KIEV, Ukraine â€” The United States urged Russia on Wednesday to avoid provocative actions after President Vladimir Putin ordered troops to conduct combat-readiness drills near Ukraine, where pro-Russian protesters are fighting with rivals in the south.
Secretary of State John Kerry said it was urgent that Russia and the world “move forward” to help the new Ukrainian government weather an economic crisis, and that the U.S. would provide $1 billion in loan guarantees.
Speculation that Russia could intervene in Ukraine has grown since last week’s violent clashes in Kiev led to the ouster of president Viktor Yanukovych, an ally of Moscow who left the capital and has not been seen since Saturday.
Moscow has warned that it has “interests” in Ukraine, a former republic under the Soviet Union that declared independence in 1991. Putin ordered an invasion of the republic of Georgia in 2008 when the government there tried to crack down on Russian-speaking separatists.
Russian Prime Minister Dimitry Medvedev said Russia can act to protect Russia-speaking citizens in south Ukraine, such as in Crimea.
Many in Kiev said they weren’t worried Russia would come in but were not thrilled with the West’s lack of support for their struggle under a repressive regime that looted the country’s treasury.
“People made this revolution when they realized they would get no help from Europe and the U.S. last December,” said Roman Bondarchuk, who took part in the demonstrations in Kiev. “That was when they realized that everyone could be a hero.”
In Crimea, ethnic Russians calling for closer integration with Russia had fistfights in dueling street protests with a pro-Ukrainian group that included Crimean Tatars, who are Muslim. Some Ukrainians in extremely pro-Russian cities such as Sevastopol, where Moscow has a fleet of ships on the Black Sea, have demanded that they be allowed to secede to Russia.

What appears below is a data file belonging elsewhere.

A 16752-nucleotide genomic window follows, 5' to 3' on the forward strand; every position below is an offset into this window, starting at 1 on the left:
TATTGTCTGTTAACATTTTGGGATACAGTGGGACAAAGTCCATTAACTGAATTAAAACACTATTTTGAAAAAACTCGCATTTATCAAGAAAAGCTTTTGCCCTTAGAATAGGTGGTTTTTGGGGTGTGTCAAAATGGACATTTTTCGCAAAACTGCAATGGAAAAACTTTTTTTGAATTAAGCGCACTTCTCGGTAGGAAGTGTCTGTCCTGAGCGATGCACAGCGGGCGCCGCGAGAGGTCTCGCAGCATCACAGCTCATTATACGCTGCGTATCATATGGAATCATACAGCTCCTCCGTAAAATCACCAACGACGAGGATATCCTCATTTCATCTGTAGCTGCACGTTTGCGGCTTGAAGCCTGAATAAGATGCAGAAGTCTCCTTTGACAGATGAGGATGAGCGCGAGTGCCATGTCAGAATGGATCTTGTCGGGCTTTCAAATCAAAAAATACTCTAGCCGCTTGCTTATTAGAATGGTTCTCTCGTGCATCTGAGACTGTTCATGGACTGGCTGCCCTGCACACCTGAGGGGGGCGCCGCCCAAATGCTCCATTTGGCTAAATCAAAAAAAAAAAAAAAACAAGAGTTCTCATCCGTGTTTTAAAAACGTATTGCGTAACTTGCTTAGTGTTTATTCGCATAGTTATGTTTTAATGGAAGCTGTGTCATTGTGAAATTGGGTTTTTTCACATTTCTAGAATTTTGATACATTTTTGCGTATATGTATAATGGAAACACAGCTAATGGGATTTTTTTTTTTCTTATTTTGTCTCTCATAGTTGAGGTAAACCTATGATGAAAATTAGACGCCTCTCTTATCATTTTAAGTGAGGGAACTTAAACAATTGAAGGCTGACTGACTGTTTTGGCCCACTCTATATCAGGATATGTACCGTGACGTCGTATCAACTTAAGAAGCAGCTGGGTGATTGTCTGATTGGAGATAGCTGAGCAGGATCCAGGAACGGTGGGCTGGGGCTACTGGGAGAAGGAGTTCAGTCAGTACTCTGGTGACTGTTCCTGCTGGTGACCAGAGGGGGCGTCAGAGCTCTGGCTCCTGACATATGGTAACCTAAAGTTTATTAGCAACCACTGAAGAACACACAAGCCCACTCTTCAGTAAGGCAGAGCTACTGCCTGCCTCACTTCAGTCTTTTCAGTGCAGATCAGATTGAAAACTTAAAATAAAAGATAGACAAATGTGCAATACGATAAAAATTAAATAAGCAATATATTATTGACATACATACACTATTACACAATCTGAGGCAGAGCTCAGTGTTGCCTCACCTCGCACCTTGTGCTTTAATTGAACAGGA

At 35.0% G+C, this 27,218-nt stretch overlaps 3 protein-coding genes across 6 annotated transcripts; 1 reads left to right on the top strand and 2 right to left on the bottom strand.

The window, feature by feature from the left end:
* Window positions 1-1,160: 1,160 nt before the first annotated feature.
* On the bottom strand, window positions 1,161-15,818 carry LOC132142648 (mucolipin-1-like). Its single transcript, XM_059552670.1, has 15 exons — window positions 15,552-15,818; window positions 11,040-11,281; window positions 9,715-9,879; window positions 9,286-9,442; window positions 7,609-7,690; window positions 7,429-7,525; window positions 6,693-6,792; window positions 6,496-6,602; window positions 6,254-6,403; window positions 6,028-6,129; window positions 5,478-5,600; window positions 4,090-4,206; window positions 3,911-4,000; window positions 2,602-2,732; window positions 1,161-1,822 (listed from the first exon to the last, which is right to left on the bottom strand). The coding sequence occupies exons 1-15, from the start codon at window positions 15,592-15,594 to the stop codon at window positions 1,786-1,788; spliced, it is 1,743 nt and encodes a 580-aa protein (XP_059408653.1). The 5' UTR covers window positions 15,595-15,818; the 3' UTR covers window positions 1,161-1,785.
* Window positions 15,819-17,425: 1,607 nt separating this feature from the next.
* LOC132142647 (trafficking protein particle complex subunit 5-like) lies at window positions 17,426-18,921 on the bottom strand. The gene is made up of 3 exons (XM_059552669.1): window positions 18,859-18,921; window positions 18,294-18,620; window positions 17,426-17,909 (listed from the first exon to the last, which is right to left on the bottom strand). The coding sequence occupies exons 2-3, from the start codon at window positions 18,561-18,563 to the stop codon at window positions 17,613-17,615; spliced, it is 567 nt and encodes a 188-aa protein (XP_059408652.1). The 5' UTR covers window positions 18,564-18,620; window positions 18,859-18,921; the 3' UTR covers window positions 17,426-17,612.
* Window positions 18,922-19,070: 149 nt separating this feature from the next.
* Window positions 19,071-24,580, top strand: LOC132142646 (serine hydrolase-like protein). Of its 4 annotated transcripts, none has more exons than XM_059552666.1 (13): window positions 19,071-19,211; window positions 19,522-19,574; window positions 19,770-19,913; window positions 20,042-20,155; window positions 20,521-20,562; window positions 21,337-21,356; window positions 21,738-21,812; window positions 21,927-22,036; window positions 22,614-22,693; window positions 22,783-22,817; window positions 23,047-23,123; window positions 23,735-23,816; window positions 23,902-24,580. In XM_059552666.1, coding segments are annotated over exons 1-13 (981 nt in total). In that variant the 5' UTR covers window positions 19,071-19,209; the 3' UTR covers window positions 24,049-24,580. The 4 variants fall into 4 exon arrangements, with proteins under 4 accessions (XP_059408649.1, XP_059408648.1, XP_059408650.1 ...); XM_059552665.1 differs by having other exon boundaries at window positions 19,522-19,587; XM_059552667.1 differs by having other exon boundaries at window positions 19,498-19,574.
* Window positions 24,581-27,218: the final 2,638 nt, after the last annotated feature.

Crimea was part of Russia until 1954, when Soviet leader Nikita Khrushchev made it part of Ukraine, which, like Russia, was a part of the Soviet Union until its demise in 1991.
On Wednesday, Putin made a point of ordering military forces deployed in the western part of the country to test their “battle readiness,” just days after the West warned him not to intervene in Ukraine.
Russian Defense Minister Sergei Shoigu said the order was issued “in case of a crisis situation that threatens the security of Russia,” according to Interfax Russian news agency.
Shoigu said the decision to put about 150,000 troops on high alert in its western military district had nothing to do with Ukraine. Not everyone in Russia saw it that way.
Alexander Konovalov, head of the Moscow-based Institute of Strategic Assessments, said Putin’s announcement is a signal to Ukraine but it did not mean Russia had plans to invade its neighbor.
“There is a connection (to Ukraine), it’s a psychological, demonstrative signal that Russia would protect its countrymen in the Crimea,” he said. “I don’t think these drills mean that Russia is going to invade. … It wants to show that it does have the strategic capability to deploy troops, that it’s militarily prepared.”
White House spokesman Josh Earnest said that “outside actors” should “end provocative rhetoric and actions” in an apparent reference to Russia. Kerry said it was “urgent to move forward” to establish a democratic government, curb corruption and prepare free and fair elections.
“We do not believe this should be an East-West, Russia-United States,” Kerry told MSNBC. “This is not Rocky IV, believe me.”
Kerry said the U.S. loan offer could be followed with another $1 billion in aid as part of an international assistance package from European and global financial institutions. Ukraine says it needs $35 billion to pay salaries, pensions and debt, much of it owed to Russia for gas.
Contributing: Jabeen Bhatti in Berlin; Arutunyan reported from Moscow